Create this pattern in the same way as the other two offsets, except line the edges of the tiles 1/4 of the length of the tiles above and below. So from the first row, offset the next row by 1/4, then 1/2, then 3/4, then you’re back to lining it up with the first row. You’ll create the illusion of irregularity, but it won’t look chaotic.

Straight Set, aka Stack Bond

This one is for all of you who love a minimal, modern look. Simply line the tiles horizontally on top of each other so that they all line up, with no offsetting. You’ll end up with clean horizontal and vertical lines that look refreshingly uncluttered.

Vertical Stack Bond

Another modern option, this is the same as the Straight Set, just turned on its side. Lay the subway tiles side by side running vertically up the wall. You’ll end up with vertical stripes! This pattern is perfect for any space with a low ceiling, since it will make it feel taller and more spacious.


This tile pattern is popular and timeless at the same time. It’s created by laying a tile at a 45-degree angle, then laying the second tile in an L-shape against its short side, so that their end joints line up. Continue laying tiles at 45-degrees, matching their end joints, to create an interwoven look.

A white subway tile shower with brass hardware.

Diagonal Herringbone

This is a modern twist on the classic herringbone pattern. It’s created in the same way, except rotated so the tiles are laid vertically and horizontally instead of at 45-degree angles.

Start by laying your first tile vertically. Lay your second tile horizontally against its short end, matching up end joints. Lay your third tile vertically so its short side rests against the long side of tile 2, with their end joints lining up. You should be creating what looks like a stair step up your wall.

Crosshatch, aka Basket Weave

This pattern only works if your subway tiles are truly an even ratio – two or three times as long as they are wide. Basically, create “squares” by laying tiles horizontally on top of each other, then vertically next to each other. Then alternate between horizontal and vertical “squares” to create a woven grid effect.

A white bathtub surrounded by white subway tile with brass fittings.

Cost of Subway Tile

The cost of subway tile varies greatly depending on the size and material of tile you choose. It can range from as low as $.15 per square foot for small, inexpensive ceramic tiles to $17 per square foot for high-quality marble. On average, subway tile costs between $5 – $13 per square foot. Grout and sealer add about $1.50 per square foot.

The good news is that most spaces you’ll be finishing with subway tile aren’t that big! A kitchen backsplash may be no bigger than 100 square feet. That’s the perfect place to splurge on your favorite tile, since the overall cost will still be fairly low.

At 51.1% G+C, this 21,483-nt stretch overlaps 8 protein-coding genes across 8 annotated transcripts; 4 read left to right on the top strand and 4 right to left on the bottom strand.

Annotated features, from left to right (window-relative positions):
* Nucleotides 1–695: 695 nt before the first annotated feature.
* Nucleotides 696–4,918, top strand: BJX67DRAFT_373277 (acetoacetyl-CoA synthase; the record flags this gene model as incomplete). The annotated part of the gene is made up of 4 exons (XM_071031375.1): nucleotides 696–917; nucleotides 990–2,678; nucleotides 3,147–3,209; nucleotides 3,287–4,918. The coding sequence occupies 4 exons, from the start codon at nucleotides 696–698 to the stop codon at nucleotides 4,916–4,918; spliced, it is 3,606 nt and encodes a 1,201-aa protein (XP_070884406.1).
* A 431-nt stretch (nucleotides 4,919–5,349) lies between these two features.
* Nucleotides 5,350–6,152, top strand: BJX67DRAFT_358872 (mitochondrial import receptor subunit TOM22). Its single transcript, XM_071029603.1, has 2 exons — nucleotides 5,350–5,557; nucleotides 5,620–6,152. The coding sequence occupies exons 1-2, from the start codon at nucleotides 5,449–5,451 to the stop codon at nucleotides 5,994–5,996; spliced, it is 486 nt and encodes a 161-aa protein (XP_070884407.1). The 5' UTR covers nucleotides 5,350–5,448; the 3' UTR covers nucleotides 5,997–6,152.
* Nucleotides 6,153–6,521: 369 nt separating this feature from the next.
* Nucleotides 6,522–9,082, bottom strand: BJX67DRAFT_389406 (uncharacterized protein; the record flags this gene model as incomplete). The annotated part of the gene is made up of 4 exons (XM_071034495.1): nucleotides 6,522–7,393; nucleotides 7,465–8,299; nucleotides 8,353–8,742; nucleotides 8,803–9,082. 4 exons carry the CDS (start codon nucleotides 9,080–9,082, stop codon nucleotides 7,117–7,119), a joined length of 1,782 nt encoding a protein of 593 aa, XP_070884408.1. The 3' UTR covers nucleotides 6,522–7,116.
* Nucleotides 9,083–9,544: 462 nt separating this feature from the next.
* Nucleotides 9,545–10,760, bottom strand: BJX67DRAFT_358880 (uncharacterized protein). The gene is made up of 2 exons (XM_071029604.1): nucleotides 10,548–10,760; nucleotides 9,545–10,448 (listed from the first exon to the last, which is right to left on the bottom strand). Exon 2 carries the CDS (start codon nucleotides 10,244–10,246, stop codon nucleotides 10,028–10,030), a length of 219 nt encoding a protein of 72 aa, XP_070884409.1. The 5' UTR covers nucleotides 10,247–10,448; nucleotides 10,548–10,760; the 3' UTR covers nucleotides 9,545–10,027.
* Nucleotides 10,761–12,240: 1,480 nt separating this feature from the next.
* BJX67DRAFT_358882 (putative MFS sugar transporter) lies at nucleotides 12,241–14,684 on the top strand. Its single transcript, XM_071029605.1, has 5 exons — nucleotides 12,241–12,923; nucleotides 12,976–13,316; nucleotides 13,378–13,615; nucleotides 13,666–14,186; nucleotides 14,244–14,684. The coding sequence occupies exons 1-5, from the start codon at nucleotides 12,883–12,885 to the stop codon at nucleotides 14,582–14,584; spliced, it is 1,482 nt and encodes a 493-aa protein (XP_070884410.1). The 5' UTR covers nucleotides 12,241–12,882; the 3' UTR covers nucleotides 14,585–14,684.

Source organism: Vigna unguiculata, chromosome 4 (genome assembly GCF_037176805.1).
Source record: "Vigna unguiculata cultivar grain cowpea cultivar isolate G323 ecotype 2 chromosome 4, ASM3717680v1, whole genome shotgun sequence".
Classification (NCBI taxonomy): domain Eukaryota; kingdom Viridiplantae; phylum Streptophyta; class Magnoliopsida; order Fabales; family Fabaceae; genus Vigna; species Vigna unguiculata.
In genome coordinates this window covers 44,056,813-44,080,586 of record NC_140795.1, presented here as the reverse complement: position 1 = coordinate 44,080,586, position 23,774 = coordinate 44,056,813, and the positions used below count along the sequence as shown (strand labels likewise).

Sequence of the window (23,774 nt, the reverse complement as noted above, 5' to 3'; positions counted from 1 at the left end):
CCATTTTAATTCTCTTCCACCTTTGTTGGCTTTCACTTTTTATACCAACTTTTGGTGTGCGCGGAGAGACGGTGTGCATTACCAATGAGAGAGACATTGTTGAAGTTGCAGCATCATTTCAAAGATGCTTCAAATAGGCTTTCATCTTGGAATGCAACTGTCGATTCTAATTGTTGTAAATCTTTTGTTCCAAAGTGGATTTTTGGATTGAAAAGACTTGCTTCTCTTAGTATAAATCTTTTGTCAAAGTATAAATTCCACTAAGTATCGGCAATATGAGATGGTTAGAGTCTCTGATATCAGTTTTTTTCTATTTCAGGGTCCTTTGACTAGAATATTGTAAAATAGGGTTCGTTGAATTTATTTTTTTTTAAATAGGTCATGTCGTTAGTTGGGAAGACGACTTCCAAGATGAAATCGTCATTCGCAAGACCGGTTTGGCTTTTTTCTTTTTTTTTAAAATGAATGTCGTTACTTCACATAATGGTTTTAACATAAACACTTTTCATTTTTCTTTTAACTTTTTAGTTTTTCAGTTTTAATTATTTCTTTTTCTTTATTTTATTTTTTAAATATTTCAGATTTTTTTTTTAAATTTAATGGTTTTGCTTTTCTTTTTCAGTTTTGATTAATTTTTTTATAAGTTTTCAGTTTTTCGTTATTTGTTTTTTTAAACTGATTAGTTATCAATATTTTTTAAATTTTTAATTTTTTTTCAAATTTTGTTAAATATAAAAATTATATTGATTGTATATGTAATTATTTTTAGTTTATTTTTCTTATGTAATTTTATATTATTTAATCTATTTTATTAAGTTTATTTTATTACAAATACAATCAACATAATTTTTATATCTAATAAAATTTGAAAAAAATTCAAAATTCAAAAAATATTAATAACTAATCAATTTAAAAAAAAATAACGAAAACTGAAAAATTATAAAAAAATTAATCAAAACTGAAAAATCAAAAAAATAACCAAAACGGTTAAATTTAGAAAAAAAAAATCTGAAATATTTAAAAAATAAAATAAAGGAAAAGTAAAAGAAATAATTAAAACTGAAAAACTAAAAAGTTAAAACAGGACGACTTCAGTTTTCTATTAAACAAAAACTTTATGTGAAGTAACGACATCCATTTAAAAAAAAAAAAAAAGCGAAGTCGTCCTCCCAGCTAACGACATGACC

The biggest expense with tile is the labor. Tile contractors may charge from $40 – $150 per hour, depending on where you live. That can add up! Many people still choose to hire the job out, because even though it isn’t necessarily hard to DIY subway tile, it still takes time and know how.

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How much tile will I need?

Measure the length and width of your walls, then multiply those lengths and widths together. This is the area you will need to cover with tile. Add 10% to that number to account for end pieces and errors.

Do I need to use spacers when I tile?

The short answer is yes! Spacers keep all of your grout lines even, especially at the corners. They also keep tiles from shifting while you work. Some tiles made for shower and backsplash applications have built-in spacers. These look like a couple of tiny bumps on each edge of the tile. If your tiles have these, you can push them up against each other without spacers. This will create very narrow grout lines.

Have ugly tile? Tile Paint can help! It’s a quick and easy fix to refresh!

A white kitchen with white subway tile backsplash.

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  1. Really enjoy reading your articles! We are finishing our kitchen renovation and the last decision is the backsplash. I’m deciding between beadboard and subway tile. Our countertops are honed imperial danby, white cabinets and white oak floors. We have beadboard in the back of the coffee bar. From your articles I know you have used both, what are the pros and cons? I love the look of beadboard but not sure about durability. It won’t be behind the sink but will be the range. Thanks for any input!